Why People Are Gaming Your System
While at an unusual sort of gathering a few weeks ago, I finally got to rub shoulders a bit with Jane McGonigal, my new favorite performance and gaming theorist at the University of California – Berkeley. She’s also the Lead Game Developer for 4orty2two, the team that did ilovebees, so those that know me understand why I’d find her work particularly interesting. If you’re really nice when you contact her she might even give you a pre-release peek at her forthcoming journal article in Modern Drama about “Supergaming.” You’d have to be a pretty clever marketer, though, to realize why the concepts of “ubiquitous play” and “massively-scaled community” should interest you: because your marketing channels (particularly massively-scaled ones, like affiliate programs or SEM/PPC) are already the subject of other people’s gameplay.
Gameplay, conceptually, is based upon a set of mutually agreed upon rules: woe to you if you didn’t define the rules well, though, because part of gameplay is getting away with as much as you can within the rules: there are no rules about bluffing in poker, for example. The more people involved, the more likely every rule is to be tested to it’s limit, and the more people’s behavior starts to look like gameplay, or is even openly courted as gameplay. Affiliates test the limits of the rules, exploit loopholes, brazenly ignore the rules and hope to get away with it, and protect people looking at their hands just as much as poker players in a casino. Ditto for search engine arbitrage, and the dance of Google AdWords. Don’t even get me started on the on-going game (that frequently looks more like an arms race) between virus and spyware makers and their cooresponding anti opposition.
Let me give you three quotes to show you where all this starts to come together as a common human trait. The first is historical, but is featured on Jane’s site AvantGame, someone who’s focused on gaming as organic supercomputing and play as problem solving:
“Anything will give up its secrets if you love it enough” – George Washington Carver
The second is from Derek Vaughan, writing about Google AdWords strategies that he compares to “cheating” because they are so good:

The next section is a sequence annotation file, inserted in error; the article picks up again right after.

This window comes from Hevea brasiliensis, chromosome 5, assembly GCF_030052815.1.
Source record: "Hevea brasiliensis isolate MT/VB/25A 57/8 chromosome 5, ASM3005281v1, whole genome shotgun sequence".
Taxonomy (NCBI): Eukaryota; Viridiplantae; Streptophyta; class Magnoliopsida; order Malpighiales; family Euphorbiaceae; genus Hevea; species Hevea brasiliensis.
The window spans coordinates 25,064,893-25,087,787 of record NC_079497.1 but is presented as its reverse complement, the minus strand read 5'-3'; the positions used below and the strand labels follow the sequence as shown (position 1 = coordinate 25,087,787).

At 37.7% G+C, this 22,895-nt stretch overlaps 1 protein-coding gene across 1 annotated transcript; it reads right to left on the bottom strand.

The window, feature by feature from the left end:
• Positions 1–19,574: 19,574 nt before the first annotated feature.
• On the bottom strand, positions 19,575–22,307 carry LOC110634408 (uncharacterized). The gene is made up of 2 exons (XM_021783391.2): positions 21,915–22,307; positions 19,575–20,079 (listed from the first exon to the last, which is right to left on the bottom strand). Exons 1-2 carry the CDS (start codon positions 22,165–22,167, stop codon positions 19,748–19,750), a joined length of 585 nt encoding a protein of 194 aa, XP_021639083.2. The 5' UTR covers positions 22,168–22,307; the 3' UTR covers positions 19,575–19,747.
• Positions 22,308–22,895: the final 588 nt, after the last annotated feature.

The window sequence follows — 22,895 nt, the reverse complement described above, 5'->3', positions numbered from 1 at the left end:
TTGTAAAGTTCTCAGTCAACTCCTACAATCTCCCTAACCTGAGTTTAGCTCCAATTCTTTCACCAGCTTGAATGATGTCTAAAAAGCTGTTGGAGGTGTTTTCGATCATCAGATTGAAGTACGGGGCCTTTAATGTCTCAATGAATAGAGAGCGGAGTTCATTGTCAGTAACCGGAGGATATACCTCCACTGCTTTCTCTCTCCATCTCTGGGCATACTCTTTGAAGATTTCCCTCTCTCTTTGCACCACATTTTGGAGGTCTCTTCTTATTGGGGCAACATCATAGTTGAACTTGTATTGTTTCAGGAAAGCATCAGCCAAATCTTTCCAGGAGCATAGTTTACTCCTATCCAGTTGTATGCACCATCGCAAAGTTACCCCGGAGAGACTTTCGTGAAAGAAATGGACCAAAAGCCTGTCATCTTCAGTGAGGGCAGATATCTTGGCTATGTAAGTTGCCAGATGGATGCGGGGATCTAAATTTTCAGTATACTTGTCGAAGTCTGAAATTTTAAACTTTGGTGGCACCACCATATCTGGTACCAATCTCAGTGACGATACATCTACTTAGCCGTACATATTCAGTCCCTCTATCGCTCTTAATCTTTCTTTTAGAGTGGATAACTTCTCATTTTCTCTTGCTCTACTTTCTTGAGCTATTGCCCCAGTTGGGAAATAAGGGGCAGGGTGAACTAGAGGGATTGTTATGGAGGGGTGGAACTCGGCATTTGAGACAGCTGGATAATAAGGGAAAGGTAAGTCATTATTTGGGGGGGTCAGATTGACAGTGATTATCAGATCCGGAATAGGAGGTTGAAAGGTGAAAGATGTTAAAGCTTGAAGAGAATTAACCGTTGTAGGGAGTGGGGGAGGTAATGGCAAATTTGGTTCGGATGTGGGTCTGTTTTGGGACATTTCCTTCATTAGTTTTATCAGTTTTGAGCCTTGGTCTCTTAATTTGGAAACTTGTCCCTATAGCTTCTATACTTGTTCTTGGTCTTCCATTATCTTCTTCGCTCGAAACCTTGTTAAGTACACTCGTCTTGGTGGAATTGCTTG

“If so, you may be able to save a bundle by cheating Google! Okay, so it’s not exactly cheating per se, but if you’re not using all the tools and tricks that AdWords provides, then you’re definitely leaving money on the table. And, when your competitors see your results, they’ll think you’ve somehow cheated the AdWords system.”
The third is from PaperGhost writing about the newest discoveries in how a certain piece of spyware is spreading:
“A wonderful game of connect the dots is being played out…and it looks like we have a winner. When a raft of circumstantial evidence is available, putting the pieces together usually solves the puzzle. And what a puzzle it has been! A globe-spanning paperhunt, multiple translations and a whole bunch of testing has driven me to one conclusion…”
I know I said before we were bred to gossip, but it is equally true that we were bred to play games and that the ways in which communities function (online and off) has something to do with both. It’s also very likely that part of what networked technology does is enhance those kinds of natural tendencies in communities while increasing the number of emergent possibilities that come from them becoming massively scaled. Which is another way of saying, for example, that affiliate marketing gave birth to spyware and the Internet gave birth to virii as a natural product of gaming the system. If you read the Wikipedia entry on why you shouldn’t game the Wikipedia system, does it remind you of any conversations you’ve had about anything else? What about this, this, this or maybe this?
About Brian Clark
Brian Clark of GMDStudios (http://www.gmdstudios.com/)